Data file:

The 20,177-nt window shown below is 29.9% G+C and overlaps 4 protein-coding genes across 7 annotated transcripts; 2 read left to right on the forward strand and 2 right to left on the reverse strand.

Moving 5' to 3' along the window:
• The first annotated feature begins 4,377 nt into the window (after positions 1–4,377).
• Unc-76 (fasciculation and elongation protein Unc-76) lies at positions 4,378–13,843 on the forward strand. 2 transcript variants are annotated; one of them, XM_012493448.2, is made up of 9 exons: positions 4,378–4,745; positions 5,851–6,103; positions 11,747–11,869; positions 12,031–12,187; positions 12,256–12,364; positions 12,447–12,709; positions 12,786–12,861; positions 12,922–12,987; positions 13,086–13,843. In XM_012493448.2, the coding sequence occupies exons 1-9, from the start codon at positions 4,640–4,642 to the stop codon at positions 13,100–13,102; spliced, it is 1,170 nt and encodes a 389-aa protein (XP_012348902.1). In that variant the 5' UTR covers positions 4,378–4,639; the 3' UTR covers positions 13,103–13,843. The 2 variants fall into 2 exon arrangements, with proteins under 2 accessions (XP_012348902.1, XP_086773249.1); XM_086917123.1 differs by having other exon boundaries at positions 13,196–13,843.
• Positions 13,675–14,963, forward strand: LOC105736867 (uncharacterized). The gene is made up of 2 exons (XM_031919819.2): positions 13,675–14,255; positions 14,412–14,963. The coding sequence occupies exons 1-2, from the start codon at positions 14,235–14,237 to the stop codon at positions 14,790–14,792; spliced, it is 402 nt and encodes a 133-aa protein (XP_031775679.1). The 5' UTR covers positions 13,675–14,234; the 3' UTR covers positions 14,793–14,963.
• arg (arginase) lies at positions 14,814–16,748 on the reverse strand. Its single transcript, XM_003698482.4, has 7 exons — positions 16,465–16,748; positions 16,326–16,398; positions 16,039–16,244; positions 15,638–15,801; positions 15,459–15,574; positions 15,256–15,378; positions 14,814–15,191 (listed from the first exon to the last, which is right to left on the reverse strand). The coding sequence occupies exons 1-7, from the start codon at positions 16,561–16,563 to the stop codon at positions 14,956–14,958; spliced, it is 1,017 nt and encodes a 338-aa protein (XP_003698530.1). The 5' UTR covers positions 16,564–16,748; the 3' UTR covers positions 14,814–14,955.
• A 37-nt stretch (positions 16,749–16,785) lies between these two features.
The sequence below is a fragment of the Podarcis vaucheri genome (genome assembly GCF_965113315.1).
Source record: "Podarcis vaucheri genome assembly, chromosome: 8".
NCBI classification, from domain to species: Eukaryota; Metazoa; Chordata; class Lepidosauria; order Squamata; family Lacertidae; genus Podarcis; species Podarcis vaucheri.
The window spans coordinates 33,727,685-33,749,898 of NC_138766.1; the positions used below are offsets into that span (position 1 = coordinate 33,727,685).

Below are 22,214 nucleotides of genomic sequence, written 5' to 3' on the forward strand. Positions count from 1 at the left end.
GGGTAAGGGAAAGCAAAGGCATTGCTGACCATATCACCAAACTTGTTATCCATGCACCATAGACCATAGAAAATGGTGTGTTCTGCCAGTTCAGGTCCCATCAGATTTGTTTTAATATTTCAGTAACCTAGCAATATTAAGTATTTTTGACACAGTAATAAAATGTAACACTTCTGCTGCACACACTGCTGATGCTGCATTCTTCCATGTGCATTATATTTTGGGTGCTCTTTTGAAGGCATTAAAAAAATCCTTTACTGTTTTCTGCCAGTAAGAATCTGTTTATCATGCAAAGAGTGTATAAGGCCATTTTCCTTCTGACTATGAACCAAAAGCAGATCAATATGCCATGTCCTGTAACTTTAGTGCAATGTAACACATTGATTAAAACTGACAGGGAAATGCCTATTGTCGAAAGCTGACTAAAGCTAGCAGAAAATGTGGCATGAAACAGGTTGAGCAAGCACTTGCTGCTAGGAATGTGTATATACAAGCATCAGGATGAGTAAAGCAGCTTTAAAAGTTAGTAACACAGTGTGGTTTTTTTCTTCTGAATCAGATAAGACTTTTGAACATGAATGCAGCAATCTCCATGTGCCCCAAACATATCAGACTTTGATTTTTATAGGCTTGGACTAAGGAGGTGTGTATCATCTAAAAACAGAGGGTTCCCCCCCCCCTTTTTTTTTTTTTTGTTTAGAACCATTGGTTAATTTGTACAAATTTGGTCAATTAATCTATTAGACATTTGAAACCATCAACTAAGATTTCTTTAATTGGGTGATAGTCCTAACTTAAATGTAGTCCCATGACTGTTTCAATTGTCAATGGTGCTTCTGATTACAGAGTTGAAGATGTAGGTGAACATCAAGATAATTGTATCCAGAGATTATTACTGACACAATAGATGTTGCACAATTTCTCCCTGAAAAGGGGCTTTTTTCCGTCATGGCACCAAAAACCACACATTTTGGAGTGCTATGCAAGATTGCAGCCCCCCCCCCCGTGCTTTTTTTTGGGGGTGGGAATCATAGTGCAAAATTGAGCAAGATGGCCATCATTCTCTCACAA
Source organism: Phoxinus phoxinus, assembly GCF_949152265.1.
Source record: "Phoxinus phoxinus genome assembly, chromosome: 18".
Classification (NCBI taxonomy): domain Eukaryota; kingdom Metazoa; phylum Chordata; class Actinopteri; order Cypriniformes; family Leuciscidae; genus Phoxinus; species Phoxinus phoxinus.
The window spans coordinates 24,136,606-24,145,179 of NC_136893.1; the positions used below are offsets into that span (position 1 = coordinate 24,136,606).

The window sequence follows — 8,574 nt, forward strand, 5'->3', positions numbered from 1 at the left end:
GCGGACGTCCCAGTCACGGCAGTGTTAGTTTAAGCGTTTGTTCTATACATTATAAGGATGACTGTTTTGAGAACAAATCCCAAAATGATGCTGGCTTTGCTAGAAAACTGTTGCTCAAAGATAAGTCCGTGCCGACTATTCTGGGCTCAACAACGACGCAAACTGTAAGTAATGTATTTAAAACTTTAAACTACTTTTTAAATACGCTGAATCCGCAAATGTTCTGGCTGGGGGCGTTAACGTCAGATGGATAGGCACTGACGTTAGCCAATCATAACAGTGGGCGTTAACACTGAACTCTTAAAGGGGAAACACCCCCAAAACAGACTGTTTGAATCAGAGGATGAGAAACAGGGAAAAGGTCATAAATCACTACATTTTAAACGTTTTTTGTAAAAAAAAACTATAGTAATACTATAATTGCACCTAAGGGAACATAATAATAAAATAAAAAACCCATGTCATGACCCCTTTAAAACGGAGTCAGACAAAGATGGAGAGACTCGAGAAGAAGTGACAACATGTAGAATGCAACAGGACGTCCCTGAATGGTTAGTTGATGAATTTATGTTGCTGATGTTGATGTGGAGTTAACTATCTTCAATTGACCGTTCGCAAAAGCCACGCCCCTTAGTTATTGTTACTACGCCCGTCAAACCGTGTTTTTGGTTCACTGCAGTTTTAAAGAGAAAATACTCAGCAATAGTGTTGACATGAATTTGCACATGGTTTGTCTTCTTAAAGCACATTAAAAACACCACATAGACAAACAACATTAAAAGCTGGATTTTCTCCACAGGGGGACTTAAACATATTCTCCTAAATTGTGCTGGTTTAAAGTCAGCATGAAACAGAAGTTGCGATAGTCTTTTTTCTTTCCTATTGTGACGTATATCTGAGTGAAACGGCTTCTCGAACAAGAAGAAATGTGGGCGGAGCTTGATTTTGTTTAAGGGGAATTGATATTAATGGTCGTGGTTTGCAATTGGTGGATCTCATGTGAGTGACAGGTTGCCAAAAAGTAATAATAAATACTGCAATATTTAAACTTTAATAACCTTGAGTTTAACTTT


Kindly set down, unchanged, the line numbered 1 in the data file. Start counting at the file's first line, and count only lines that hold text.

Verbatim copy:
The 20,177-nt window shown below is 29.9% G+C and overlaps 4 protein-coding genes across 7 annotated transcripts; 2 read left to right on the forward strand and 2 right to left on the reverse strand.